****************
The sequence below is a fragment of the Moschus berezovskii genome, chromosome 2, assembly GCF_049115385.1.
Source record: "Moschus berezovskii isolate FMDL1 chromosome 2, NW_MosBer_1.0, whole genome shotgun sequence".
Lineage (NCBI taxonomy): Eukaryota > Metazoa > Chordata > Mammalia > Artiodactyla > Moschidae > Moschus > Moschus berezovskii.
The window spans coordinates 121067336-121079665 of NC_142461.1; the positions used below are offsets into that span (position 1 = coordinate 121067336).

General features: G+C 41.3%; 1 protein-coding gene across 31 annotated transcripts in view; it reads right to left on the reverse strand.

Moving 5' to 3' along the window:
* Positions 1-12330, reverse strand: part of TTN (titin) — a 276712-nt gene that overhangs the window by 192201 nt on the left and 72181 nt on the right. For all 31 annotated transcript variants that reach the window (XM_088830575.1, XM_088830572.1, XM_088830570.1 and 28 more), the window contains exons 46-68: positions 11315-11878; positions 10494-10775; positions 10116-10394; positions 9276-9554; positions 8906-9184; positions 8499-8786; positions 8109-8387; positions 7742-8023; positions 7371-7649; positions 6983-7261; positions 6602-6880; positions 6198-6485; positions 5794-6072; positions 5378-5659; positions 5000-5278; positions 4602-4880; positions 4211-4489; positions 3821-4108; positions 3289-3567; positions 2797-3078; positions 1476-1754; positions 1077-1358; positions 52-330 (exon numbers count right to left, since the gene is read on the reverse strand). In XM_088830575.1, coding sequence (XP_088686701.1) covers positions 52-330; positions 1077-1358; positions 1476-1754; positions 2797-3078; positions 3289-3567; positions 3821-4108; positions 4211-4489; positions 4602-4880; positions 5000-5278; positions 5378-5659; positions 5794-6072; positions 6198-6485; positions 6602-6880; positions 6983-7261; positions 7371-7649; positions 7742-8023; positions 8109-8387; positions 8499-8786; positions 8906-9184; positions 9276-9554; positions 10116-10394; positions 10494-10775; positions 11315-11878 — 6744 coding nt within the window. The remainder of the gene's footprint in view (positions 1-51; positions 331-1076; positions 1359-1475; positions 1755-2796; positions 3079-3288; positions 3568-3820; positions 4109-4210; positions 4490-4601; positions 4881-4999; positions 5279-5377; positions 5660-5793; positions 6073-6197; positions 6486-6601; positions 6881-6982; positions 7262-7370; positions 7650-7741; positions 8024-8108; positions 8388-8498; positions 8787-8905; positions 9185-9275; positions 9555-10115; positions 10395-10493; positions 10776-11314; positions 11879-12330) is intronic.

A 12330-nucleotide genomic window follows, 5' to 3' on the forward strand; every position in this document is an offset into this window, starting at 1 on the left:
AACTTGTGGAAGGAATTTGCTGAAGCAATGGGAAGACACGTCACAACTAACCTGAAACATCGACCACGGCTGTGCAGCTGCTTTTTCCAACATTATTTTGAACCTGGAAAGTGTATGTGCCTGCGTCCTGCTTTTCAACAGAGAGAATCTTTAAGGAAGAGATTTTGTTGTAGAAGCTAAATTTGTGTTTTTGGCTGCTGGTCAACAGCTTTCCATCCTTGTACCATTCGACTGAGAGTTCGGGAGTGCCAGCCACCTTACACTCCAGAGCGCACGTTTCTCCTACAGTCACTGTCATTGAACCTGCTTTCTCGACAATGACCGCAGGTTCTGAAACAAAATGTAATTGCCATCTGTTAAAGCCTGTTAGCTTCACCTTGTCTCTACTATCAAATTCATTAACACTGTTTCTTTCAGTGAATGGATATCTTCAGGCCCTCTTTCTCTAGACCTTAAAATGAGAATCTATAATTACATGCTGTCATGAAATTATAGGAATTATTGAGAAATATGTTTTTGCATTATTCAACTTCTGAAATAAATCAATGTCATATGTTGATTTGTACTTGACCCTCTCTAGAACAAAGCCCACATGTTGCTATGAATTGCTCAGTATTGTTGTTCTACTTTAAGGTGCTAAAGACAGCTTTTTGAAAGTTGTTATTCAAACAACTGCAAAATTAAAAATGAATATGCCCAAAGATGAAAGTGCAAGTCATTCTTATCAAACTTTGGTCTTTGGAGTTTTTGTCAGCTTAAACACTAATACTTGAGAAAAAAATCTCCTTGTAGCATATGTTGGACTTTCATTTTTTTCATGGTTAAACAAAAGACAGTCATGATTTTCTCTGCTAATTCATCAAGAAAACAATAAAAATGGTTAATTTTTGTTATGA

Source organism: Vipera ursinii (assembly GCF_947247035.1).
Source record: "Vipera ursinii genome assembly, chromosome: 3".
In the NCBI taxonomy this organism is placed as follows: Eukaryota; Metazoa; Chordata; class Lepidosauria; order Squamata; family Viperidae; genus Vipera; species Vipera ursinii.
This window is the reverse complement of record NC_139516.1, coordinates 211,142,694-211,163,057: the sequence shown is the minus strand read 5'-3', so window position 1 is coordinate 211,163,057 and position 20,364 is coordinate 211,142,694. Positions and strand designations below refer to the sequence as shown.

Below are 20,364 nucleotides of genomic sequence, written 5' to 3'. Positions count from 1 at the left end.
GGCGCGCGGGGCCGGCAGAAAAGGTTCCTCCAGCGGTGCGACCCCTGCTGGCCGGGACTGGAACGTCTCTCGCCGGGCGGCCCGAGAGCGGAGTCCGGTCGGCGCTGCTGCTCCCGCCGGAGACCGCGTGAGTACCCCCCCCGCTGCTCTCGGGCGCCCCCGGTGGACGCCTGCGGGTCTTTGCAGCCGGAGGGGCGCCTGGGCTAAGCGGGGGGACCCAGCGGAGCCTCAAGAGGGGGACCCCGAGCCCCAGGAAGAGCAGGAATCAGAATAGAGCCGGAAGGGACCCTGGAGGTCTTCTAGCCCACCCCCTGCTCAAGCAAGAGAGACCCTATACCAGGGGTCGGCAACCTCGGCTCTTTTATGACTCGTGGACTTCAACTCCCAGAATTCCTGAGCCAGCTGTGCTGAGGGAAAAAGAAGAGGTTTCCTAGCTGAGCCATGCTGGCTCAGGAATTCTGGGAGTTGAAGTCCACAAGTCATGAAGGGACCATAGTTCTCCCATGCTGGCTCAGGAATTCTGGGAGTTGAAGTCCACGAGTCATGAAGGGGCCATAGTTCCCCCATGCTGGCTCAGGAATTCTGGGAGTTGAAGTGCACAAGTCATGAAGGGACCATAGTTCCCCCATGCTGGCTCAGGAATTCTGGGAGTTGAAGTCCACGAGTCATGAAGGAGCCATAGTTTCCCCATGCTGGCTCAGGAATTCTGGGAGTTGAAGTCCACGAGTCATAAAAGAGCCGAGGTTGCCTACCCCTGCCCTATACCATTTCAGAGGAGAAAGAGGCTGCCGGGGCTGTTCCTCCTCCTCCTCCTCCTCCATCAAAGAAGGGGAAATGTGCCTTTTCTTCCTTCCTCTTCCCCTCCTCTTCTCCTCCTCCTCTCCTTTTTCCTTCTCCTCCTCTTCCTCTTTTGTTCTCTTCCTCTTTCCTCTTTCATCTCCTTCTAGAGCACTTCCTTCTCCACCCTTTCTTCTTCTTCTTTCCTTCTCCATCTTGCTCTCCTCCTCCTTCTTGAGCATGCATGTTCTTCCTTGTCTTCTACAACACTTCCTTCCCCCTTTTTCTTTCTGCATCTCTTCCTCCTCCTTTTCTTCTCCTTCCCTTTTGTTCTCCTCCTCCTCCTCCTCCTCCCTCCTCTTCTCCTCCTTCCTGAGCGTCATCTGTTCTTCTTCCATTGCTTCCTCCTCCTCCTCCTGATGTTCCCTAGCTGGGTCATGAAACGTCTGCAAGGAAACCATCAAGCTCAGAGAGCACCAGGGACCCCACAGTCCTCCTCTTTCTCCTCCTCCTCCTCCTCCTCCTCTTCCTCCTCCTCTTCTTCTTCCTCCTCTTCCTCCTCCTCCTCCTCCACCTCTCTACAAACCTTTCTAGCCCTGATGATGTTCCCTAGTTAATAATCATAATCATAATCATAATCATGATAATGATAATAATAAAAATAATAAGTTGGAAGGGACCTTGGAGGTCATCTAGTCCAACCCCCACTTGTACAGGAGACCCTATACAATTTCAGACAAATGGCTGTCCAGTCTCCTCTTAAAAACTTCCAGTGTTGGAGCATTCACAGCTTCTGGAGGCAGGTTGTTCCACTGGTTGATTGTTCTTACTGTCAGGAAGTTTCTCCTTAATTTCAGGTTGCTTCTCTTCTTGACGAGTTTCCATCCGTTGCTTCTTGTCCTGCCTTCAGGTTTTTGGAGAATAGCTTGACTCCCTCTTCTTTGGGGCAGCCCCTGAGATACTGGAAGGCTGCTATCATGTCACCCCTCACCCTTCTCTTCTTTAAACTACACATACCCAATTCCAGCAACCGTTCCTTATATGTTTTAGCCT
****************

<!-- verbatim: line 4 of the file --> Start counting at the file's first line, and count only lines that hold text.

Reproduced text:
The window spans coordinates 121067336-121079665 of NC_142461.1; the positions used below are offsets into that span (position 1 = coordinate 121067336).